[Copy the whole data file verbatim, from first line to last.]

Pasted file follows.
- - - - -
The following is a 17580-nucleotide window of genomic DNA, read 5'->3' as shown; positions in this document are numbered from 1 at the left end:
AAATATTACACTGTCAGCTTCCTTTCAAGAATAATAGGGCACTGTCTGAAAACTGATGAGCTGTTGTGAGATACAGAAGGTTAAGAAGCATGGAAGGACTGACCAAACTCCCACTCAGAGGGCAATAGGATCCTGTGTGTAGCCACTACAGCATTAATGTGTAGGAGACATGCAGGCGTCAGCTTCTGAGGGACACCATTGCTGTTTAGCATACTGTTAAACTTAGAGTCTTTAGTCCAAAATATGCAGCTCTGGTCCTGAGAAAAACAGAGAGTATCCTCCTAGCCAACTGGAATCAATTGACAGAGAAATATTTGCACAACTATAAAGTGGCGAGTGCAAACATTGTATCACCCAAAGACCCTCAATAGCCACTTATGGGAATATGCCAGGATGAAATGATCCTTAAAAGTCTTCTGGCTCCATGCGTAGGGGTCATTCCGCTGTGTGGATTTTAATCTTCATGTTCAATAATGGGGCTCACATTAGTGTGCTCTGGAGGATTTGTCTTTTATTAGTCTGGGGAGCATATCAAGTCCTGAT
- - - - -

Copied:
The following is a 17580-nucleotide window of genomic DNA, read 5'->3' as shown; positions in this document are numbered from 1 at the left end:
AAATATTACACTGTCAGCTTCCTTTCAAGAATAATAGGGCACTGTCTGAAAACTGATGAGCTGTTGTGAGATACAGAAGGTTAAGAAGCATGGAAGGACTGACCAAACTCCCACTCAGAGGGCAATAGGATCCTGTGTGTAGCCACTACAGCATTAATGTGTAGGAGACATGCAGGCGTCAGCTTCTGAGGGACACCATTGCTGTTTAGCATACTGTTAAACTTAGAGTCTTTAGTCCAAAATATGCAGCTCTGGTCCTGAGAAAAACAGAGAGTATCCTCCTAGCCAACTGGAATCAATTGACAGAGAAATATTTGCACAACTATAAAGTGGCGAGTGCAAACATTGTATCACCCAAAGACCCTCAATAGCCACTTATGGGAATATGCCAGGATGAAATGATCCTTAAAAGTCTTCTGGCTCCATGCGTAGGGGTCATTCCGCTGTGTGGATTTTAATCTTCATGTTCAATAATGGGGCTCACATTAGTGTGCTCTGGAGGATTTGTCTTTTATTAGTCTGGGGAGCATATCAAGTCCTGAT